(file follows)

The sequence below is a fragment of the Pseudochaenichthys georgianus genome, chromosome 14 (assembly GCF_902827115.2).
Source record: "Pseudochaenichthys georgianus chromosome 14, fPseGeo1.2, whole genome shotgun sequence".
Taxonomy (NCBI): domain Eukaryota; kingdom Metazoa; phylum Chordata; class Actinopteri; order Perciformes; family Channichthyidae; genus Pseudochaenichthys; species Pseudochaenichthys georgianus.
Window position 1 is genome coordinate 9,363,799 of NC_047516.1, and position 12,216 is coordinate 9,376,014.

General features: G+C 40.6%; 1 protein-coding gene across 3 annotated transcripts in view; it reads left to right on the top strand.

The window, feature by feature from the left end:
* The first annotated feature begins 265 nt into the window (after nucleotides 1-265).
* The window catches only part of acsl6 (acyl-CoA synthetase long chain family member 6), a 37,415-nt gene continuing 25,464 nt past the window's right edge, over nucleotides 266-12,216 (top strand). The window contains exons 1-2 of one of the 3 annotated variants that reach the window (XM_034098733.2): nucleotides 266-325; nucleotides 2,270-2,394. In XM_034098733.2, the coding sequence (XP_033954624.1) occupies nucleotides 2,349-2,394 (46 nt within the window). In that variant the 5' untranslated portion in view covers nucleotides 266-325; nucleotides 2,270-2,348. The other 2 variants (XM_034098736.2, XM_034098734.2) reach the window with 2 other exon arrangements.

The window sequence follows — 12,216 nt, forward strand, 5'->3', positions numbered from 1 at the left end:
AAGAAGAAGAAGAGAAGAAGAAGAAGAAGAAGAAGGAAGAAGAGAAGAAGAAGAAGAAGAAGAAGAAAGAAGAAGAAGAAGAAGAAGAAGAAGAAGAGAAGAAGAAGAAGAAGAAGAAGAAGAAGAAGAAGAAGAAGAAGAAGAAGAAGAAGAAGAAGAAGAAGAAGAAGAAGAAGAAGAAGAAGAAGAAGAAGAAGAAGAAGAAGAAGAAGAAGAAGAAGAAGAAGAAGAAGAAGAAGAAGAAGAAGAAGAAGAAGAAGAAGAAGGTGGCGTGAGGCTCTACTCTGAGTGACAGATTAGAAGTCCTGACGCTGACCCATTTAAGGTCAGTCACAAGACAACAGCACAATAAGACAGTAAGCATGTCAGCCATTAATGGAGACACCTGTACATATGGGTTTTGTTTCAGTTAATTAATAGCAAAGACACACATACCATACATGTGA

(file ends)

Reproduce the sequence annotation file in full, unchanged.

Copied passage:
The sequence below is a fragment of the Pseudochaenichthys georgianus genome, chromosome 14 (assembly GCF_902827115.2).
Source record: "Pseudochaenichthys georgianus chromosome 14, fPseGeo1.2, whole genome shotgun sequence".
Taxonomy (NCBI): domain Eukaryota; kingdom Metazoa; phylum Chordata; class Actinopteri; order Perciformes; family Channichthyidae; genus Pseudochaenichthys; species Pseudochaenichthys georgianus.
Window position 1 is genome coordinate 9,363,799 of NC_047516.1, and position 12,216 is coordinate 9,376,014.

General features: G+C 40.6%; 1 protein-coding gene across 3 annotated transcripts in view; it reads left to right on the top strand.

The window, feature by feature from the left end:
* The first annotated feature begins 265 nt into the window (after nucleotides 1-265).
* The window catches only part of acsl6 (acyl-CoA synthetase long chain family member 6), a 37,415-nt gene continuing 25,464 nt past the window's right edge, over nucleotides 266-12,216 (top strand). The window contains exons 1-2 of one of the 3 annotated variants that reach the window (XM_034098733.2): nucleotides 266-325; nucleotides 2,270-2,394. In XM_034098733.2, the coding sequence (XP_033954624.1) occupies nucleotides 2,349-2,394 (46 nt within the window). In that variant the 5' untranslated portion in view covers nucleotides 266-325; nucleotides 2,270-2,348. The other 2 variants (XM_034098736.2, XM_034098734.2) reach the window with 2 other exon arrangements.

The window sequence follows — 12,216 nt, forward strand, 5'->3', positions numbered from 1 at the left end:
AAGAAGAAGAAGAGAAGAAGAAGAAGAAGAAGAAGGAAGAAGAGAAGAAGAAGAAGAAGAAGAAGAAAGAAGAAGAAGAAGAAGAAGAAGAAGAAGAGAAGAAGAAGAAGAAGAAGAAGAAGAAGAAGAAGAAGAAGAAGAAGAAGAAGAAGAAGAAGAAGAAGAAGAAGAAGAAGAAGAAGAAGAAGAAGAAGAAGAAGAAGAAGAAGAAGAAGAAGAAGAAGAAGAAGAAGAAGAAGAAGAAGAAGAAGAAGAAGAAGAAGAAGGTGGCGTGAGGCTCTACTCTGAGTGACAGATTAGAAGTCCTGACGCTGACCCATTTAAGGTCAGTCACAAGACAACAGCACAATAAGACAGTAAGCATGTCAGCCATTAATGGAGACACCTGTACATATGGGTTTTGTTTCAGTTAATTAATAGCAAAGACACACATACCATACATGTGA